These new tablets that will save or at least prolong my life have unpredictable side effects which only now, a month after starting to take them, are making themselves felt. Breasts, round and wobbling that I can cup in my palms and jiggle up and down; breasts, moreover, with painfully sensitive nipples. Fatigue: it is almost impossible to be both immobile and awake. By early evening, trapped upright in a chair drawn up to a crowded restaurant table, I’m longing for sleep or even death. And wind, which is perhaps the least expected and most disastrous side effect. Quelling the Boxer Rebellion is the only thing keeping me awake. In restaurants, the old colonial political expedient of permitting moderate voices while savagely suppressing strident ones is effective sometimes as a safety valve, I’m finding.
To reach the rocky path leading up to our cave house in the cliff, one passes through a cavernous and ancient quartier which at night is lit by widely spaced street lanterns. At midnight and alone, and reaching a point in the street where the enveloping darkness was almost total, I allowed to escape what I’d hoped was a modest, inarticulate objection to colonial rule, which spoke, however, with the exquisite articulacy and force of a Frantz Fanon or a Ngugi wa Thiong’o. From somewhere in the blackness above came an unsurprised but indignant woman’s voice. ‘Charmant!’ it said.
August here in this clos of the south of France is a sociable month. The second homes are fully reoccupied, the permanent expat residents host continuous house parties, the village restaurants and bars are going full blast. (Conspicuous among the vacationing nationalities of all classes — and totally unlike anyone else — are public school-educated Englishmen in pink trousers and Crew polo shirts with the collar turned up. Quite often in the restaurants you hear them before you see them: large, middle-aged, confident, frightfully decent, money no object and piling into the wine as though they’ve died and gone to heaven.)
My nine-year-old grandson Oscar was down for the second half of August and we three — me, Oscar and Catriona — have dined out in local restaurants most nights. And while no elsewhere underwrites Catriona’s new French existence, and Devon country boy Oscar has taken to dining out on packed French restaurant terraces and to France in general as comfortably as the pink-trousered English, I’m still not reconciled to any of it after nearly five years. Everything in this country is as strange to me as when I first came here.
How is it that people can sit so closely packed together eating and talking and not be overwhelmed by the hundreds of visual signals and impressions being given and received by and from 150 other diners each and every second? That woman who comes and sits at the adjacent table and the arm of her chair knocks mine and she responds to my shy greeting with so reluctant a reply it’s a snub? And that man who shimmies down into the chair opposite her — husband, lover, acquaintance — who seems fascinated, fixated by something about my appearance but who looks away when I meet his eye. Has he a rare natural facility for pinpointing the sources of noxious gases? And that woman right over there, one, two, three animated tables away. Why is she, too, looking at me so intently? Is it because she thinks I’m looking at her? If it’s her look of lust she’s got another thing coming. And yet there’s simple, open-hearted Oscar playing a game on his iPad as intently as he does at home and Catriona alight with pleasure laughing with astonishing naturalness at something witty I didn’t quite catch because I’m also going a bit deaf these days.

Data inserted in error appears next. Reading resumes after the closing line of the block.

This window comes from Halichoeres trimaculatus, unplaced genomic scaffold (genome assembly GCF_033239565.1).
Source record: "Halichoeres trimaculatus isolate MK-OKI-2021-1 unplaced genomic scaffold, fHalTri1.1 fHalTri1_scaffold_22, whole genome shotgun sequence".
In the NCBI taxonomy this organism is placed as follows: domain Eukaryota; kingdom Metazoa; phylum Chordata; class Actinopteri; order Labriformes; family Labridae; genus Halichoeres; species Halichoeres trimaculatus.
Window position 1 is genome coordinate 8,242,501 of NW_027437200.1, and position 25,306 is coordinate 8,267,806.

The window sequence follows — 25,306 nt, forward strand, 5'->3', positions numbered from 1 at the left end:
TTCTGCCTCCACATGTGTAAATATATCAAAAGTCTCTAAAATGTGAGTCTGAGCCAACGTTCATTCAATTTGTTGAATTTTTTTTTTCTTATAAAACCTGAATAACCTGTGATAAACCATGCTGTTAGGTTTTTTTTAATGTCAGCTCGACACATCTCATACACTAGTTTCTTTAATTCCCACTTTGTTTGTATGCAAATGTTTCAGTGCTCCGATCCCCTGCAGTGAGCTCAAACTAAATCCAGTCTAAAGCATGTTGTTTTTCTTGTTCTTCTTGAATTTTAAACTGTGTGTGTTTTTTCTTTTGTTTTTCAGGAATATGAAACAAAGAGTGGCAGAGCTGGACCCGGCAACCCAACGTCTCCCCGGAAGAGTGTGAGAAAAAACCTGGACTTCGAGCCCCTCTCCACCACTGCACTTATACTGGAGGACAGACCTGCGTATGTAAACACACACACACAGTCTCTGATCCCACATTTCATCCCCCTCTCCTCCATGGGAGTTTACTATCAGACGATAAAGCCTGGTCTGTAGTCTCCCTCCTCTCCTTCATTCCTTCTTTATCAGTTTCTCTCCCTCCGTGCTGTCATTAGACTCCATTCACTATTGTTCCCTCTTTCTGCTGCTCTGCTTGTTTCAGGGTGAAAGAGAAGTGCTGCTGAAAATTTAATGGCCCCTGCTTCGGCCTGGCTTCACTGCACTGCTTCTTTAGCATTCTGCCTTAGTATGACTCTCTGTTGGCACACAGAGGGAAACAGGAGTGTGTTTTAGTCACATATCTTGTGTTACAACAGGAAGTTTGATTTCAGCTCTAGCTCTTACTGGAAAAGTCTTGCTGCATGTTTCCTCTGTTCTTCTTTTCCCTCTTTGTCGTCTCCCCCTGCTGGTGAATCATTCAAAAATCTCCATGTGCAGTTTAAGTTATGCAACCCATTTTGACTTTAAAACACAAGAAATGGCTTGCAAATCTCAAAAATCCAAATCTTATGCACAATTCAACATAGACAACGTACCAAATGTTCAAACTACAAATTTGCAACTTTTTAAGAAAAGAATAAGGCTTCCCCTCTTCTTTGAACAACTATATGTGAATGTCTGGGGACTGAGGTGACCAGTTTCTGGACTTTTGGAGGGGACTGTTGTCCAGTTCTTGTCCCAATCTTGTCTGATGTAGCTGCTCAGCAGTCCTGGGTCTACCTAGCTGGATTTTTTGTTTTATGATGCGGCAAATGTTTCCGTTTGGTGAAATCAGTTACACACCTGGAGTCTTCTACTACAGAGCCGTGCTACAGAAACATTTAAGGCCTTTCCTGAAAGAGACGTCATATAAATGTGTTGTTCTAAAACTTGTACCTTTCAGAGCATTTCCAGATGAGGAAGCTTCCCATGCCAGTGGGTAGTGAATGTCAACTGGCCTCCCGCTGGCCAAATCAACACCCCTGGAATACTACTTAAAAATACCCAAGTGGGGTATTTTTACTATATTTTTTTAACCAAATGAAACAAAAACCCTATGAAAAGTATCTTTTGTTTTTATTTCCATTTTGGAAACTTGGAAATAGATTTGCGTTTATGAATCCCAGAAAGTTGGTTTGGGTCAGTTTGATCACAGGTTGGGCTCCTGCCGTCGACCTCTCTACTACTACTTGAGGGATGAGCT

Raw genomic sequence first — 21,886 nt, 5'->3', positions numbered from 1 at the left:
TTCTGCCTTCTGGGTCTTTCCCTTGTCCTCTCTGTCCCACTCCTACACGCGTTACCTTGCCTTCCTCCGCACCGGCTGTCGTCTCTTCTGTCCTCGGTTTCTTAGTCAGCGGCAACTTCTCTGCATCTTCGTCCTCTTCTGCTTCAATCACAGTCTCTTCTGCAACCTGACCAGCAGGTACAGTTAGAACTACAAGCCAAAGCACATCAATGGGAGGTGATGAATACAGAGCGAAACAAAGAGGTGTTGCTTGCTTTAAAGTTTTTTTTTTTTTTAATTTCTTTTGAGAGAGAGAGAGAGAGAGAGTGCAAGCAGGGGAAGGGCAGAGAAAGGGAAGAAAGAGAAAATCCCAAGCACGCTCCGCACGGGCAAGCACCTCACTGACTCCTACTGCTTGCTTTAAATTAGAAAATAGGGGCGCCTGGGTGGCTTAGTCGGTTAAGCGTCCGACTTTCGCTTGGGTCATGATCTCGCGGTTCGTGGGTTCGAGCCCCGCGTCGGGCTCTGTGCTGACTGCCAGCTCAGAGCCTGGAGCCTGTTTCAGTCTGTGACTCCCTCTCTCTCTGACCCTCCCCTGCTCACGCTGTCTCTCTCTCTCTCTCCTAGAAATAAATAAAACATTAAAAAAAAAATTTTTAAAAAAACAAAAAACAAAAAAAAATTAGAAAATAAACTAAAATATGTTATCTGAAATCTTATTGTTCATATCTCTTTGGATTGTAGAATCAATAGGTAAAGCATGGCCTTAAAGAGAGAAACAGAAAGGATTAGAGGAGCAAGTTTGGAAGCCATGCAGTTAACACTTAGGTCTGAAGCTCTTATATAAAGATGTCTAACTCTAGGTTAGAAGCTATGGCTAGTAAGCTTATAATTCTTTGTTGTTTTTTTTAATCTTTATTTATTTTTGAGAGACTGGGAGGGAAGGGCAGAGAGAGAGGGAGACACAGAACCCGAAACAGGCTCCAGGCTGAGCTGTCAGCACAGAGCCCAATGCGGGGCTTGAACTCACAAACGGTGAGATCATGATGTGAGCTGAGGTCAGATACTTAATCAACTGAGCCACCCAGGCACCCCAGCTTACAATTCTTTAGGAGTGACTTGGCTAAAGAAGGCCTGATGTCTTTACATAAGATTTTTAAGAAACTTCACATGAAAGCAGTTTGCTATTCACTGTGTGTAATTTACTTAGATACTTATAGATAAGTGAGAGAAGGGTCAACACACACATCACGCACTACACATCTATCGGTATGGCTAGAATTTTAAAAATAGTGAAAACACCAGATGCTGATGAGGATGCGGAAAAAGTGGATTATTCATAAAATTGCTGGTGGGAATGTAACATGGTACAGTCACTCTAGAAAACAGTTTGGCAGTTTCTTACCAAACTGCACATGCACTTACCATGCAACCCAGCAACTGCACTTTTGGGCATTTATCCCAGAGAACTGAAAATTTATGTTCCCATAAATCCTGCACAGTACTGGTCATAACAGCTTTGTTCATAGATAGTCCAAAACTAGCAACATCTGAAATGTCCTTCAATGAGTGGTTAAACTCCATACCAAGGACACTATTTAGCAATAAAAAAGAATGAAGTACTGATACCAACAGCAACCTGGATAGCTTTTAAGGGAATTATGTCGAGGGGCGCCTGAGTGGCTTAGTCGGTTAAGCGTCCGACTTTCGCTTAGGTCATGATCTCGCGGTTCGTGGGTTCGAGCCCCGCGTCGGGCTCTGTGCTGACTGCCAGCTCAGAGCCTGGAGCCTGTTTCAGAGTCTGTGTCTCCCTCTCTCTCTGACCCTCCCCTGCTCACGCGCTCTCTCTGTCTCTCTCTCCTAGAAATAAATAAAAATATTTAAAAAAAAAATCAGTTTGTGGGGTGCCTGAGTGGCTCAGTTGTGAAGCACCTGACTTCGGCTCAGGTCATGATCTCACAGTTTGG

Tits, fatigue and wind are a small price to pay for the privilege of remaining on board, some might argue. Still small, they might say testily, when I add to my complaints the constant dull throb of a plastic stent draining my left kidney and getting up twice in the night to half-empty my bladder, and a libido dead in the water.
And if I were my best self always, no doubt I would tend to agree. With my best self you could lop off all four of my limbs and hit me over the head with a restaurant chair and I’d still see the funny side. But it’s hard to remain jolly or even optimistic when you crave sleep so much that all you want to do is sneak upstairs, shut the door, close the shutters, crawl into bed and drop off. And if you add to these present minor physical discomforts and restaurant neuroses thoughts of England, home and my poor mother dying amid this strange secular recrudescence of a Protestant Reformation, the ground under my feet feels like the shifting sands of the erg.
This article is in The Spectator’s October 2019 US edition.